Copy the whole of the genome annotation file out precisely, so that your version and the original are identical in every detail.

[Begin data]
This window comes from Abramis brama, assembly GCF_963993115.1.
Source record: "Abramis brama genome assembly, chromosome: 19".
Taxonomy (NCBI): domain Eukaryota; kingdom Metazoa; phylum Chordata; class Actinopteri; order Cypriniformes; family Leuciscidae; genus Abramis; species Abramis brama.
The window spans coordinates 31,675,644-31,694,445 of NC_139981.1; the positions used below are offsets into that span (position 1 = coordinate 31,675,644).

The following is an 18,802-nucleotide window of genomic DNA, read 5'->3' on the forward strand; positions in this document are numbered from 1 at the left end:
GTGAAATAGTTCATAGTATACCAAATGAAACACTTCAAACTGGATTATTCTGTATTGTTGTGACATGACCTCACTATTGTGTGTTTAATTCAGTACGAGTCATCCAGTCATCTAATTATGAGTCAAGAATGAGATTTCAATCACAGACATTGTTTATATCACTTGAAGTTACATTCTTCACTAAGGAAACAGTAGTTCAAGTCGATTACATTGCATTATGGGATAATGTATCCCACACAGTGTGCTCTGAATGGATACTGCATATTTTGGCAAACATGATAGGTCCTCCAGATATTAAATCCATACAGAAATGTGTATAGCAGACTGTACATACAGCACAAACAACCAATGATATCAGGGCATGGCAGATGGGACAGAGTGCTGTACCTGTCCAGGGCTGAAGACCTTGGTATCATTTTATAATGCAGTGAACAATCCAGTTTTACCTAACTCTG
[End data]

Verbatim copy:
This window comes from Abramis brama, assembly GCF_963993115.1.
Source record: "Abramis brama genome assembly, chromosome: 19".
Taxonomy (NCBI): domain Eukaryota; kingdom Metazoa; phylum Chordata; class Actinopteri; order Cypriniformes; family Leuciscidae; genus Abramis; species Abramis brama.
The window spans coordinates 31,675,644-31,694,445 of NC_139981.1; the positions used below are offsets into that span (position 1 = coordinate 31,675,644).

The following is an 18,802-nucleotide window of genomic DNA, read 5'->3' on the forward strand; positions in this document are numbered from 1 at the left end:
GTGAAATAGTTCATAGTATACCAAATGAAACACTTCAAACTGGATTATTCTGTATTGTTGTGACATGACCTCACTATTGTGTGTTTAATTCAGTACGAGTCATCCAGTCATCTAATTATGAGTCAAGAATGAGATTTCAATCACAGACATTGTTTATATCACTTGAAGTTACATTCTTCACTAAGGAAACAGTAGTTCAAGTCGATTACATTGCATTATGGGATAATGTATCCCACACAGTGTGCTCTGAATGGATACTGCATATTTTGGCAAACATGATAGGTCCTCCAGATATTAAATCCATACAGAAATGTGTATAGCAGACTGTACATACAGCACAAACAACCAATGATATCAGGGCATGGCAGATGGGACAGAGTGCTGTACCTGTCCAGGGCTGAAGACCTTGGTATCATTTTATAATGCAGTGAACAATCCAGTTTTACCTAACTCTG